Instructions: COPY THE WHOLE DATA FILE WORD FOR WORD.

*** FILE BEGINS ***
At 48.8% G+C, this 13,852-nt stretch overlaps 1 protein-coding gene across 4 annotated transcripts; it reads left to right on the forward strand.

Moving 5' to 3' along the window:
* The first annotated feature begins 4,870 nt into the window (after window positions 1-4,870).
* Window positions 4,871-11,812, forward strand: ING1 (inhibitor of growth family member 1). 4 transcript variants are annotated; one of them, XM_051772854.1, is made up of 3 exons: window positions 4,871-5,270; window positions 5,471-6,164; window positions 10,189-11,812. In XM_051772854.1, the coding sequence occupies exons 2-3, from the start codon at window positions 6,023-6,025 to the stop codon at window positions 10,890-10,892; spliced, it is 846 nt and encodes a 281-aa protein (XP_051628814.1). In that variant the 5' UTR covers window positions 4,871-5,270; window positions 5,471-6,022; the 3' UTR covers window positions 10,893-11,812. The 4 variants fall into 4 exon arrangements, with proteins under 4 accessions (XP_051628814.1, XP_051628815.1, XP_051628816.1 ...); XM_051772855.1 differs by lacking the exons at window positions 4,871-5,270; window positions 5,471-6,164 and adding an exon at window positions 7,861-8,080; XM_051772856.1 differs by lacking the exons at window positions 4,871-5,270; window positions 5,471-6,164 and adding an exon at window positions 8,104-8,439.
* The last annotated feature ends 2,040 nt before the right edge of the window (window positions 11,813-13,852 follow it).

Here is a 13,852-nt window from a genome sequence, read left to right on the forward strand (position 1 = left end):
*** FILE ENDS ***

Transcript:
At 48.8% G+C, this 13,852-nt stretch overlaps 1 protein-coding gene across 4 annotated transcripts; it reads left to right on the forward strand.

Moving 5' to 3' along the window:
* The first annotated feature begins 4,870 nt into the window (after window positions 1-4,870).
* Window positions 4,871-11,812, forward strand: ING1 (inhibitor of growth family member 1). 4 transcript variants are annotated; one of them, XM_051772854.1, is made up of 3 exons: window positions 4,871-5,270; window positions 5,471-6,164; window positions 10,189-11,812. In XM_051772854.1, the coding sequence occupies exons 2-3, from the start codon at window positions 6,023-6,025 to the stop codon at window positions 10,890-10,892; spliced, it is 846 nt and encodes a 281-aa protein (XP_051628814.1). In that variant the 5' UTR covers window positions 4,871-5,270; window positions 5,471-6,022; the 3' UTR covers window positions 10,893-11,812. The 4 variants fall into 4 exon arrangements, with proteins under 4 accessions (XP_051628814.1, XP_051628815.1, XP_051628816.1 ...); XM_051772855.1 differs by lacking the exons at window positions 4,871-5,270; window positions 5,471-6,164 and adding an exon at window positions 7,861-8,080; XM_051772856.1 differs by lacking the exons at window positions 4,871-5,270; window positions 5,471-6,164 and adding an exon at window positions 8,104-8,439.
* The last annotated feature ends 2,040 nt before the right edge of the window (window positions 11,813-13,852 follow it).

Here is a 13,852-nt window from a genome sequence, read left to right on the forward strand (position 1 = left end):